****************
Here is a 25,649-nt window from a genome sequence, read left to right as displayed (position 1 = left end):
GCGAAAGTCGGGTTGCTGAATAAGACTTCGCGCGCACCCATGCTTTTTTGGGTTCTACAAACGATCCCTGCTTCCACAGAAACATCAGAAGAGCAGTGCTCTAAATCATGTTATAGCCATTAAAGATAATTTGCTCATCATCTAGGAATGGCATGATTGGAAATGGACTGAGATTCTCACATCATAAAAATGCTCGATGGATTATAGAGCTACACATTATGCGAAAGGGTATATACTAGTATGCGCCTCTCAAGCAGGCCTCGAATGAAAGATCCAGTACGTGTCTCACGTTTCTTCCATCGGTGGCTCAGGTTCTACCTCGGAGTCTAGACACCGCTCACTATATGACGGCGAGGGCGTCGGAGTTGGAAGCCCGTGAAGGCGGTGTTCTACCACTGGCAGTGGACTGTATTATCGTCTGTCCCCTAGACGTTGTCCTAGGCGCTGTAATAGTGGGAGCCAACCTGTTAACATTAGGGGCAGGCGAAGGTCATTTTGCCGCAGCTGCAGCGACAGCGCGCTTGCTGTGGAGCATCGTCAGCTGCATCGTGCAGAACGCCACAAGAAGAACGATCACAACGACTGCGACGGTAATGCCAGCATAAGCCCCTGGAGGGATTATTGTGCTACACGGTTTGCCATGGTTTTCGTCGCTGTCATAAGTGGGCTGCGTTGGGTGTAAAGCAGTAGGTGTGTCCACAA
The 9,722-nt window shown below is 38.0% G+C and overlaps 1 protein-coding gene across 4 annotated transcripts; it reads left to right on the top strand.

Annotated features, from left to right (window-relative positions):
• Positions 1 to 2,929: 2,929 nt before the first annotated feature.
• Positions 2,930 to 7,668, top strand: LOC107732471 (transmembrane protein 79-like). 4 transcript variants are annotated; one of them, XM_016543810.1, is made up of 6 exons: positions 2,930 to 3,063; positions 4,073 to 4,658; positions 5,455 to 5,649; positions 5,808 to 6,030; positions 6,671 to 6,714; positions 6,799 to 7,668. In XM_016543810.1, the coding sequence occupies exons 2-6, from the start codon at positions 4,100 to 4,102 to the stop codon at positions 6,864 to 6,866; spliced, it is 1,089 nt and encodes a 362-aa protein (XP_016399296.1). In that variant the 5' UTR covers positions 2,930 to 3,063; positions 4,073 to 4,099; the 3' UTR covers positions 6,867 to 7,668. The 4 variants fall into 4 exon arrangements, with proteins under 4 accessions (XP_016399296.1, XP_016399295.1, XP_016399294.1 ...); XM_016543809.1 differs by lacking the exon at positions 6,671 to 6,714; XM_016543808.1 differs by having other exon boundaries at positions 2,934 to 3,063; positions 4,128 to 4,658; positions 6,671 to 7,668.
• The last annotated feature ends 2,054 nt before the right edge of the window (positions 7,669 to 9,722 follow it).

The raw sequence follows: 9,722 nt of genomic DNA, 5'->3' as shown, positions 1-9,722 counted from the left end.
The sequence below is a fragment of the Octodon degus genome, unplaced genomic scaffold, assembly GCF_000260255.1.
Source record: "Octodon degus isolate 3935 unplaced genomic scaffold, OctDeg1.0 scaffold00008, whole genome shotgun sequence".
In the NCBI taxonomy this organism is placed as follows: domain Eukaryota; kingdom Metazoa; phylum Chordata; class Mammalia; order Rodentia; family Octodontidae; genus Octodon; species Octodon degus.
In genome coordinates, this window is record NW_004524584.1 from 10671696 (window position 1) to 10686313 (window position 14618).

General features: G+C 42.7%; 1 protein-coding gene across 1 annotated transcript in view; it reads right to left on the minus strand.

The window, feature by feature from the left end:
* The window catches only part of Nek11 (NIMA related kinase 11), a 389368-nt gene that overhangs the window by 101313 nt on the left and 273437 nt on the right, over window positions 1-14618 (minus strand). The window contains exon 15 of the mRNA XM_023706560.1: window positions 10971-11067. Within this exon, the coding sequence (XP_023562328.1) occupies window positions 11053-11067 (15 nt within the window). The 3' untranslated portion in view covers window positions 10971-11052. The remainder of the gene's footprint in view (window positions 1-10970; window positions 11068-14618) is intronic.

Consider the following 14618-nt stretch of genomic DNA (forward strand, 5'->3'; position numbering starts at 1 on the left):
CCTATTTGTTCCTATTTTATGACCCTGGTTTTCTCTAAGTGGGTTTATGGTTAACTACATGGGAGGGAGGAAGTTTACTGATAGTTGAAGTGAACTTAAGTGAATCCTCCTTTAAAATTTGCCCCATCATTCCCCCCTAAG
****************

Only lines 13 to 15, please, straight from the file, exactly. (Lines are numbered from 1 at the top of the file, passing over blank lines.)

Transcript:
General features: G+C 42.7%; 1 protein-coding gene across 1 annotated transcript in view; it reads right to left on the minus strand.

The window, feature by feature from the left end:
* The window catches only part of Nek11 (NIMA related kinase 11), a 389368-nt gene that overhangs the window by 101313 nt on the left and 273437 nt on the right, over window positions 1-14618 (minus strand). The window contains exon 15 of the mRNA XM_023706560.1: window positions 10971-11067. Within this exon, the coding sequence (XP_023562328.1) occupies window positions 11053-11067 (15 nt within the window). The 3' untranslated portion in view covers window positions 10971-11052. The remainder of the gene's footprint in view (window positions 1-10970; window positions 11068-14618) is intronic.